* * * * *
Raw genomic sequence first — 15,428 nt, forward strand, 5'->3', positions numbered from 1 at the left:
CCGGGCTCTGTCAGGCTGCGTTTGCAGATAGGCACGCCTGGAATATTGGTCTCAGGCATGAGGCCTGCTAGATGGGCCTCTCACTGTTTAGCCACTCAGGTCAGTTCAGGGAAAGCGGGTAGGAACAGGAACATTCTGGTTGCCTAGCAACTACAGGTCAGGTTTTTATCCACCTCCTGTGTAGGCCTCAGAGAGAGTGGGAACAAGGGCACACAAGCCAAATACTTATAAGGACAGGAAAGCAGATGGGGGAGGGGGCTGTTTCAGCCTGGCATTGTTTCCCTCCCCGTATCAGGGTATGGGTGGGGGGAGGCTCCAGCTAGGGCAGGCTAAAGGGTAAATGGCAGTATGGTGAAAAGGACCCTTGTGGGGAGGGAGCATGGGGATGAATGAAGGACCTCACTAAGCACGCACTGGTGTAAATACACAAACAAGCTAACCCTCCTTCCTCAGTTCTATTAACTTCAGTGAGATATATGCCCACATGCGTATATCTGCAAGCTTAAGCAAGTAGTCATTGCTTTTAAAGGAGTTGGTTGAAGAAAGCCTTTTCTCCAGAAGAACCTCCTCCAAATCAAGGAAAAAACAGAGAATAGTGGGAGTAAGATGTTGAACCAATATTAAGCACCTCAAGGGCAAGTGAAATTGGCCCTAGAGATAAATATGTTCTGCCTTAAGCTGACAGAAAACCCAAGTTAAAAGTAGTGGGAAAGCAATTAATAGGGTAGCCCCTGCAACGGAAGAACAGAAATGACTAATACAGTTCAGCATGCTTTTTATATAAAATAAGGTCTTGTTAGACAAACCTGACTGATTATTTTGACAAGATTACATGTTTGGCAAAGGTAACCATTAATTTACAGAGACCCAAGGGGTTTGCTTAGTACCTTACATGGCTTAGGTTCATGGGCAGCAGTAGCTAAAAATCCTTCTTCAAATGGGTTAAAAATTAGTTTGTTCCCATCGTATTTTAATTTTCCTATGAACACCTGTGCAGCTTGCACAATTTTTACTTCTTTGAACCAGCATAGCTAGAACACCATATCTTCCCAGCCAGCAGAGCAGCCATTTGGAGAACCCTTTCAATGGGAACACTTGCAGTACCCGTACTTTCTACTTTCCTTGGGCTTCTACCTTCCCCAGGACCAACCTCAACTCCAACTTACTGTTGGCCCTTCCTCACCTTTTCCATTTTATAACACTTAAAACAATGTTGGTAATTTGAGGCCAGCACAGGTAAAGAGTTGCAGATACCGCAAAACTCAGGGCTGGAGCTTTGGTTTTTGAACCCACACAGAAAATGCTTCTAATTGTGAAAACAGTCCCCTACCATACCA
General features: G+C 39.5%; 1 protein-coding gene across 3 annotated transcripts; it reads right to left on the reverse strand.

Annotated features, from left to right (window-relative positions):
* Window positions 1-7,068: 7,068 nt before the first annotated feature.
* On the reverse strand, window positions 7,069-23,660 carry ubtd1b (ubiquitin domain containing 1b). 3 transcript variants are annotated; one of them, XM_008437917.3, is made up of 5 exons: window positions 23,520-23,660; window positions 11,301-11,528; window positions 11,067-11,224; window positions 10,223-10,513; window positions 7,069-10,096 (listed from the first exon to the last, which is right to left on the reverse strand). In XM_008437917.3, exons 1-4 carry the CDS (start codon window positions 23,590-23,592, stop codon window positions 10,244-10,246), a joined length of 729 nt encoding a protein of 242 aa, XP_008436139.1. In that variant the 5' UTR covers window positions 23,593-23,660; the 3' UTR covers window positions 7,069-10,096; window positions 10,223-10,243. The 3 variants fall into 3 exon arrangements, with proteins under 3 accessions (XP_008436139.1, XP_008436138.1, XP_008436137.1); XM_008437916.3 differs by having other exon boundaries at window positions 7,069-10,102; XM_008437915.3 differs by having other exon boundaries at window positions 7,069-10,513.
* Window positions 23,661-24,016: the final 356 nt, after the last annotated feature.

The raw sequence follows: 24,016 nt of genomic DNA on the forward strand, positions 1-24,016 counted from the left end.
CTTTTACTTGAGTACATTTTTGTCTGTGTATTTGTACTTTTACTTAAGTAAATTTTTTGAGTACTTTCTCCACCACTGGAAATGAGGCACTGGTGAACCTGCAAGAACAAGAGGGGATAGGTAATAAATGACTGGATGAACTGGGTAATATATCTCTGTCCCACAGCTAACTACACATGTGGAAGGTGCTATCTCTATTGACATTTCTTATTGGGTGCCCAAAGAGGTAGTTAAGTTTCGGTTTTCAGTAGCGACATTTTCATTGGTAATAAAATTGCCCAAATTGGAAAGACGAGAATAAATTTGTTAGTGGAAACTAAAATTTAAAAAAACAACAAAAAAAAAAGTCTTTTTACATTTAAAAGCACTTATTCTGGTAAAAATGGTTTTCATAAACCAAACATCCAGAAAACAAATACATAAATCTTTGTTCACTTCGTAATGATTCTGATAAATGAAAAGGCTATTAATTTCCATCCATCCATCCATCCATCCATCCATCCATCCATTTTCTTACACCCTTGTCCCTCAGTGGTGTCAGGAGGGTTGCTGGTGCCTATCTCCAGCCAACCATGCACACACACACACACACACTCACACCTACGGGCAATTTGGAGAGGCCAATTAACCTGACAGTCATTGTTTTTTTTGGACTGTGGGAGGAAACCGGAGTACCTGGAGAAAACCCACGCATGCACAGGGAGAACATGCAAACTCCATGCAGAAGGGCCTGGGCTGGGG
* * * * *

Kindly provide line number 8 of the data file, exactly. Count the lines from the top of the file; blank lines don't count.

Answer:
The raw sequence follows: 24,016 nt of genomic DNA on the forward strand, positions 1-24,016 counted from the left end.